• Hiring bikes. The area near Bocas town is fairly flat, and the breeze in our hair while peddling along near the beach was most welcome. Our bikes were labelled with their names, and my personal fave was Perla. Hot pink with a comfy seat, she groaned gently on each revolution of the rear wheel, but got me from A to B and back without mishap. Although she did lose a screw once, (it can happen to the best of us!) resulting in a scraping mudguard that became our fault on return of the bike – and we were pretty dirty on the resulting $2 charge, but par for the course I guess.
  • Learning a bit about permaculture in Panama. We visited a Cacao farm that based its production on permaculture as developed by Tasmanian Bill Mollison. I felt deservedly ignorant not knowing that the founder of the permaculture movement was Australian, but not any longer.
  • Hanging our washing out ON A WASHING LINE! This is the first marina to have a washing line, and what a luxury this is. You can just hang your washing up, leave it there, come back and it’s dry, and moreover, exactly where you left it. Usually I hang it on the stays, boom, and safety lines on the boat, and while it’s a great way to get stuff dry, everything must be tied on securely with a line through or around each item, and rotated to let the knotted up corners dry. Effectively this means that babysitting and mollycoddling the laundry can take up most of the day. Before I understood this process, I lost more than a couple of faves overboard, never to be recovered. So the babysitting is worth it; but a WASHING LINE means freedom!
  • Picking fresh herbs in a marina. The very same marina that provides washing lines also has fresh herbs and tomatoes growing for guests to use. The woman who owns the marina is an ex cruiser, and understands the value of these small luxuries to people who live on boats. There is also a well equipped workshop, complete with a VICE! Thanks Mary.
  • Being papped on the boat! (Well Hayley anyway – see funniest!)
  • Seeing 400 + ships on our AIS!! 😳 As we passed the entrance to the Panama Canal there were hundreds of large ships anchored waiting to transit through to the Pacific Ocean. We were a mere speck compared to these big fellas! We also had the company of 3 dolphins playing alongside us for several hours as we motored through this area. They were not fussed about the ships.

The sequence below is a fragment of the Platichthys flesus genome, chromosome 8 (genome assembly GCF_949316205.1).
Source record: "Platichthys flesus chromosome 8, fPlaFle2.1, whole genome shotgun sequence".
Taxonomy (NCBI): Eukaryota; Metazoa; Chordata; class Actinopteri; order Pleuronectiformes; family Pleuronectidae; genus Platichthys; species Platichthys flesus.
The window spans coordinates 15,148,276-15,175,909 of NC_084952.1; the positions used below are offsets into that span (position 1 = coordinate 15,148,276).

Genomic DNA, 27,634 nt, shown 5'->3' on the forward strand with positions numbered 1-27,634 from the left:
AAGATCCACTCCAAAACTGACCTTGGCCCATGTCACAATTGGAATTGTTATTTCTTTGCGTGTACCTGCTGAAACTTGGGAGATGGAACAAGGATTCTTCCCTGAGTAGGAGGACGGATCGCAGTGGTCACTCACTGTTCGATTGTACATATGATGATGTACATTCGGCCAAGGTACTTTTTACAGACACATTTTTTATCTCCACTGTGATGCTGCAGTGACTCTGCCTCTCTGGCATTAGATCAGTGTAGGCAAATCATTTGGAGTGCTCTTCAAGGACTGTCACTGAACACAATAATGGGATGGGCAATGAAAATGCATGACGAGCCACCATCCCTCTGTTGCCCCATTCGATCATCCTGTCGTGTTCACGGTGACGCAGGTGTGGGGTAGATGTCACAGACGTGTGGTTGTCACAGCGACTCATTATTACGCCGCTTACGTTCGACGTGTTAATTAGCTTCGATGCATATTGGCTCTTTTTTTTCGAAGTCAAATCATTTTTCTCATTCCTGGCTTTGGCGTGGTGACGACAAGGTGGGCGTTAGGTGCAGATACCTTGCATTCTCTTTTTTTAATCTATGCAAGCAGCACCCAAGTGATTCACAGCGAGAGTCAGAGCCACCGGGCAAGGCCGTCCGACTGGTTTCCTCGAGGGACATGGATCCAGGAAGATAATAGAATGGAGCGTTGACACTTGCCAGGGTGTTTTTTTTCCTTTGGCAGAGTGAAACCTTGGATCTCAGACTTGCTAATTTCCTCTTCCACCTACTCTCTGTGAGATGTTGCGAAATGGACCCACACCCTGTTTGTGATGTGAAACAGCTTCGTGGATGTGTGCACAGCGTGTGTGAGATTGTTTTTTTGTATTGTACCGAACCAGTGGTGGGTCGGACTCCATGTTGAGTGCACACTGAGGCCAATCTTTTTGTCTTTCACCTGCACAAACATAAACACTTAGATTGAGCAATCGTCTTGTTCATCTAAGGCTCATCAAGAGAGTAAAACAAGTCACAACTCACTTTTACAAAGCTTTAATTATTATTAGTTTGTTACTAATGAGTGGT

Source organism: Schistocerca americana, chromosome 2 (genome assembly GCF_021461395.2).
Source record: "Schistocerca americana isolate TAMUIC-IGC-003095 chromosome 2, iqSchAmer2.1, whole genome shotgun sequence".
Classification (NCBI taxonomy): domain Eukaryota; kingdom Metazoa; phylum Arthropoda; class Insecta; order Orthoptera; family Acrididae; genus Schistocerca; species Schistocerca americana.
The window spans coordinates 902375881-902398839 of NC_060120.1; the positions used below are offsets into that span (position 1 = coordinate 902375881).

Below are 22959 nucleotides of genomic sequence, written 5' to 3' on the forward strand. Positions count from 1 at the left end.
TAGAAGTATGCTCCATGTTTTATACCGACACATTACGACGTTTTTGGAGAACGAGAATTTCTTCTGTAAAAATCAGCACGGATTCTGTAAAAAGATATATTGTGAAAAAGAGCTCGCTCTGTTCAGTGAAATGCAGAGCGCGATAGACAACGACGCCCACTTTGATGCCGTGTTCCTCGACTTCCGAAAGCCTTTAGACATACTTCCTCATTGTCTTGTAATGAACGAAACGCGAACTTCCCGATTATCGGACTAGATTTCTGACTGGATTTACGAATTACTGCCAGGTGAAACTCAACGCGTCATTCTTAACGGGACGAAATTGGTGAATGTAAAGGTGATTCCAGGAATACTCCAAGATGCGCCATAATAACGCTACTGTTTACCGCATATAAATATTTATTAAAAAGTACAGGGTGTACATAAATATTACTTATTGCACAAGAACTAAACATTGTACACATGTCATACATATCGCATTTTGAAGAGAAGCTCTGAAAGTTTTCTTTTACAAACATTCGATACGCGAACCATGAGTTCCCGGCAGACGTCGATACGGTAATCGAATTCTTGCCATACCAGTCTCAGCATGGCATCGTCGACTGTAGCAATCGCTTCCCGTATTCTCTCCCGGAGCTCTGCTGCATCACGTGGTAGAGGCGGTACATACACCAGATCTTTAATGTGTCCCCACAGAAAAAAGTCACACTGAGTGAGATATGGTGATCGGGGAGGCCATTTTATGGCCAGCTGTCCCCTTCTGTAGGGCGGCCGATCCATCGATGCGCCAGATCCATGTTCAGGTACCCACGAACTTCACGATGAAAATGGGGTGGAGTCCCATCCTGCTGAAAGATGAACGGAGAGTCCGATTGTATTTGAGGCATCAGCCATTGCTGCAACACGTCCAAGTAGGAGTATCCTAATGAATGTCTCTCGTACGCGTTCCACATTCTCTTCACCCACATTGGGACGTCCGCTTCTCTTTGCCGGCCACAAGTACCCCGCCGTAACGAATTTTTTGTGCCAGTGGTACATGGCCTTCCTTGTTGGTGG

• HAVING ALL THE KIDS ABOARD. NO QUESTION, FULL STOP. 😍 Hanging around, nice chats, anchoring, night swims with phosphorescent algae, dinner by moonlight, looking at the stars, SUPPING at sunset, dolphin watching, snorkeling, finding new beaches, trying daqs and margies and Pina coladas, walking in the jungle, looking for sloths… so many nice times together.
  • Seeing a sloth! Well I saw a shape in a tree, and had to be convinced by my young companions that it was a sloth, and I believed them, but would not be a reliable eye witness myself, even con glasses.
  • Finding a handy expat New Zealander who made a clever repair to a cracked muffler – saving us from a burgeoning leak becoming worse, at least until a new part arrives.


  • Relentless mozzies and the notorious “no see ums.” It is hard to avoid them, and sometimes you don’t know you are being bitten until much later. Poor Cecilia had in excess of 100 bites on ONE leg in ONE evening early in her time here, and many more on subsequent days, all over. And observing the Aussies, they had a similar experience… as did I. We religiously applied repellent – but they are hardy little critters. We all had our turn of looking like we had measles (except Marcus) and the itching can take over a week to subside. Both our Swedish and Oz visitors are probably still occasionally scratching a bite, in a bitter sweet reminder of their time on Almazul!
  • HELL DAY. This term was coined by Cecilia, and really summed things up. Torrential tropical rain on the first day of a Caribbean beach holiday, topped off with hundreds of bites from mosquitos and no see ums. Added to that, we had to be inside to avoid the bugs and rain. All the hatches had to be closed because it was pouring – so there was NO respite from the humid heat. Wet towels and shoes just steamed things up even more. Definitely not ANYONE’S idea of a beach holiday in the Caribbean. We eventually got ourselves out of the marina and on our way… far away from land and the bugs…. and so eventually HELL DAY could end. The end came in Dolphin Bay when we saw our first dolphin, and from there everything looked brighter. The rain stopped, we had some breeze, and we had NO BUGS. The Caribbean beach holiday could begin, and we could all stop privately stressing about the forecast week of rain ahead.
  • PANIC SWIMMING! We have appropriated another term coined by Cecilia; the “panic swim.” This accurately describes the extreme urgency to have a swim when you are almost suffocating in the heat – and this happens fairly frequently here. The term also serves as a kind of emergency signal to others. If any one calls “panic swim” everyone else gets out of the way to allow the person quick access to the water, to avoid spontaneous collapse or combustion!. 😂 Thanks CC! 😂😘